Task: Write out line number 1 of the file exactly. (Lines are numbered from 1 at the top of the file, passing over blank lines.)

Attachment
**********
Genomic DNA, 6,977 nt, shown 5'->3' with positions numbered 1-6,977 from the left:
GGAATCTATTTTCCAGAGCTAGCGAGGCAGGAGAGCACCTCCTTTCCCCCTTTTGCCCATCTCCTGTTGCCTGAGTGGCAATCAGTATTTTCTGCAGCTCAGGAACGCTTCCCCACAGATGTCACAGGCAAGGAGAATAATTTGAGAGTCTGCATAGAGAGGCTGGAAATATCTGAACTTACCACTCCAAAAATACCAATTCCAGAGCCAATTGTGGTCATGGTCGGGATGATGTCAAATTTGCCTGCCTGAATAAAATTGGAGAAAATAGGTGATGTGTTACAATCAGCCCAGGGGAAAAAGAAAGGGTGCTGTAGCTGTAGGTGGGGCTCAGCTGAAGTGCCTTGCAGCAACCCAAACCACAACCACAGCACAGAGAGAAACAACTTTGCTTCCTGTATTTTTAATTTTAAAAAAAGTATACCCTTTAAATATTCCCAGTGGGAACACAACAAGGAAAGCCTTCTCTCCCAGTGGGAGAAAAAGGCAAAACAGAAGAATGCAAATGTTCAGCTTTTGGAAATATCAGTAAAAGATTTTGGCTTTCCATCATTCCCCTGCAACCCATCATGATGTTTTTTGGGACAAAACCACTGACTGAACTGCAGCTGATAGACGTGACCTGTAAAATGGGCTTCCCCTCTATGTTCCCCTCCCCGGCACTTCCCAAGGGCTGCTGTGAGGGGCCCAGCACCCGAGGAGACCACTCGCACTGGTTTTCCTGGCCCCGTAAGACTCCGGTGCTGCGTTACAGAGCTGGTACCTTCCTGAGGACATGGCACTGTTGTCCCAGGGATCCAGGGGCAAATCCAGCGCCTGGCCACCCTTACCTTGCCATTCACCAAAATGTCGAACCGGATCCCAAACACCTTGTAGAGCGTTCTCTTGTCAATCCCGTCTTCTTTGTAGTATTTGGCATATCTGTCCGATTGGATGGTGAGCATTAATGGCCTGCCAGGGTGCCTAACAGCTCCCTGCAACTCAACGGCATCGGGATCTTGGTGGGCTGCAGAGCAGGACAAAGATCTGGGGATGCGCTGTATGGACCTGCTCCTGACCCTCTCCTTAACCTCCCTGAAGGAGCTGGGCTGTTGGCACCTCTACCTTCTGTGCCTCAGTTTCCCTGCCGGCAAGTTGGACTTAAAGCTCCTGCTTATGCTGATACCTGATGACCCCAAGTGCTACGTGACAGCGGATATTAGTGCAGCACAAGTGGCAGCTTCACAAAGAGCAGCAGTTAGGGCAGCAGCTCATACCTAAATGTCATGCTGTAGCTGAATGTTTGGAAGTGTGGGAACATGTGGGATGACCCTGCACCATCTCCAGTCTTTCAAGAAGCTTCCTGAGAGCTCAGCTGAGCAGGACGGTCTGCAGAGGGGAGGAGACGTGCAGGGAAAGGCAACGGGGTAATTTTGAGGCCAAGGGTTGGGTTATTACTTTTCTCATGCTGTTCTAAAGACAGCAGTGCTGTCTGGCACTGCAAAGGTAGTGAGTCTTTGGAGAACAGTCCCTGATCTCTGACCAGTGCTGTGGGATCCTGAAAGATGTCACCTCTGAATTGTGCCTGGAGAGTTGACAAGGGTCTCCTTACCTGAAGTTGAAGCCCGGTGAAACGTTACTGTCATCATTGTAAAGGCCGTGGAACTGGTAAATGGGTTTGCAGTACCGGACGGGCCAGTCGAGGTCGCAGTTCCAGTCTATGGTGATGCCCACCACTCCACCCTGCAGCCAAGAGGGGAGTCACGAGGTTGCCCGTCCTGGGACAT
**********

Genomic DNA, 6,977 nt, shown 5'->3' with positions numbered 1-6,977 from the left: